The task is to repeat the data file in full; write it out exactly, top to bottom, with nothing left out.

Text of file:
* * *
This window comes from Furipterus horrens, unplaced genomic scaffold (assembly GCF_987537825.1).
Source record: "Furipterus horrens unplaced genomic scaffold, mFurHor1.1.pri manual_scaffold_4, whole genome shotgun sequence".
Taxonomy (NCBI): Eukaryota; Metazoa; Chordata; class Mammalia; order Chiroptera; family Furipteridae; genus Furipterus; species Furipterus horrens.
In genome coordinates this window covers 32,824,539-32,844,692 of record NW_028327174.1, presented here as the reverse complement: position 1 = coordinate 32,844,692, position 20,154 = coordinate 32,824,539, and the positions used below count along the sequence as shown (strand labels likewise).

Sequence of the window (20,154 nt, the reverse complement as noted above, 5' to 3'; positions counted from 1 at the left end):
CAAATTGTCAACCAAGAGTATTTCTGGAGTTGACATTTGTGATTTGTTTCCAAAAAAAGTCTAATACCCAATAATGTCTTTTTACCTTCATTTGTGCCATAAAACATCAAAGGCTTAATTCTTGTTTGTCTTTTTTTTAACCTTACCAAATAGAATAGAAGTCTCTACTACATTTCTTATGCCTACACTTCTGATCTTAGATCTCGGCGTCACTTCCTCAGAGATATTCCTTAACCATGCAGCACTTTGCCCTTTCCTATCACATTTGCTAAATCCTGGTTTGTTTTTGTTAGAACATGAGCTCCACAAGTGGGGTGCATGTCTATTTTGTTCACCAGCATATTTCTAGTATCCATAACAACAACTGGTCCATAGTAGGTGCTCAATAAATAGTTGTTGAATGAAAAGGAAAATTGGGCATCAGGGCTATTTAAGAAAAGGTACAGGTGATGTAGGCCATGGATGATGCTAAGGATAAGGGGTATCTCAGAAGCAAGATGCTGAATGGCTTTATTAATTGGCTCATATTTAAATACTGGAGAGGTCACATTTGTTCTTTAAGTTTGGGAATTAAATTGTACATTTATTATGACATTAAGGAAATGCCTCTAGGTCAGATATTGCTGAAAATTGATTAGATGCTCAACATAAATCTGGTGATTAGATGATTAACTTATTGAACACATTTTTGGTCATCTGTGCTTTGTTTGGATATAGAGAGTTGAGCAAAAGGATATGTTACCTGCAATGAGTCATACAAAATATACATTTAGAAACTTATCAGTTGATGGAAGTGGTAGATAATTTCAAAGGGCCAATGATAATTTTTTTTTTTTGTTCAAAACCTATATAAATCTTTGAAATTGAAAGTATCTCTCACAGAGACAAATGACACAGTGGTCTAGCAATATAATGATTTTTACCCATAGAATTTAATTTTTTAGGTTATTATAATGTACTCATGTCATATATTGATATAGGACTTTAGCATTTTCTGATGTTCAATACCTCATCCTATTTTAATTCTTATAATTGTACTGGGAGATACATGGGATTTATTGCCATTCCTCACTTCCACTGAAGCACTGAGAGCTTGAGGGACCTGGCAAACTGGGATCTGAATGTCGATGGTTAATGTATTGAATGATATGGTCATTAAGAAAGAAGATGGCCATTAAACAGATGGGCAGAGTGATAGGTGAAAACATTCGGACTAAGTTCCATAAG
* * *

This window comes from Furipterus horrens, unplaced genomic scaffold (assembly GCF_987537825.1).
Source record: "Furipterus horrens unplaced genomic scaffold, mFurHor1.1.pri manual_scaffold_4, whole genome shotgun sequence".
Taxonomy (NCBI): Eukaryota; Metazoa; Chordata; class Mammalia; order Chiroptera; family Furipteridae; genus Furipterus; species Furipterus horrens.
In genome coordinates this window covers 32,824,539-32,844,692 of record NW_028327174.1, presented here as the reverse complement: position 1 = coordinate 32,844,692, position 20,154 = coordinate 32,824,539, and the positions used below count along the sequence as shown (strand labels likewise).

Sequence of the window (20,154 nt, the reverse complement as noted above, 5' to 3'; positions counted from 1 at the left end):
CAAATTGTCAACCAAGAGTATTTCTGGAGTTGACATTTGTGATTTGTTTCCAAAAAAAGTCTAATACCCAATAATGTCTTTTTACCTTCATTTGTGCCATAAAACATCAAAGGCTTAATTCTTGTTTGTCTTTTTTTTAACCTTACCAAATAGAATAGAAGTCTCTACTACATTTCTTATGCCTACACTTCTGATCTTAGATCTCGGCGTCACTTCCTCAGAGATATTCCTTAACCATGCAGCACTTTGCCCTTTCCTATCACATTTGCTAAATCCTGGTTTGTTTTTGTTAGAACATGAGCTCCACAAGTGGGGTGCATGTCTATTTTGTTCACCAGCATATTTCTAGTATCCATAACAACAACTGGTCCATAGTAGGTGCTCAATAAATAGTTGTTGAATGAAAAGGAAAATTGGGCATCAGGGCTATTTAAGAAAAGGTACAGGTGATGTAGGCCATGGATGATGCTAAGGATAAGGGGTATCTCAGAAGCAAGATGCTGAATGGCTTTATTAATTGGCTCATATTTAAATACTGGAGAGGTCACATTTGTTCTTTAAGTTTGGGAATTAAATTGTACATTTATTATGACATTAAGGAAATGCCTCTAGGTCAGATATTGCTGAAAATTGATTAGATGCTCAACATAAATCTGGTGATTAGATGATTAACTTATTGAACACATTTTTGGTCATCTGTGCTTTGTTTGGATATAGAGAGTTGAGCAAAAGGATATGTTACCTGCAATGAGTCATACAAAATATACATTTAGAAACTTATCAGTTGATGGAAGTGGTAGATAATTTCAAAGGGCCAATGATAATTTTTTTTTTTTGTTCAAAACCTATATAAATCTTTGAAATTGAAAGTATCTCTCACAGAGACAAATGACACAGTGGTCTAGCAATATAATGATTTTTACCCATAGAATTTAATTTTTTAGGTTATTATAATGTACTCATGTCATATATTGATATAGGACTTTAGCATTTTCTGATGTTCAATACCTCATCCTATTTTAATTCTTATAATTGTACTGGGAGATACATGGGATTTATTGCCATTCCTCACTTCCACTGAAGCACTGAGAGCTTGAGGGACCTGGCAAACTGGGATCTGAATGTCGATGGTTAATGTATTGAATGATATGGTCATTAAGAAAGAAGATGGCCATTAAACAGATGGGCAGAGTGATAGGTGAAAACATTCGGACTAAGTTCCATAAG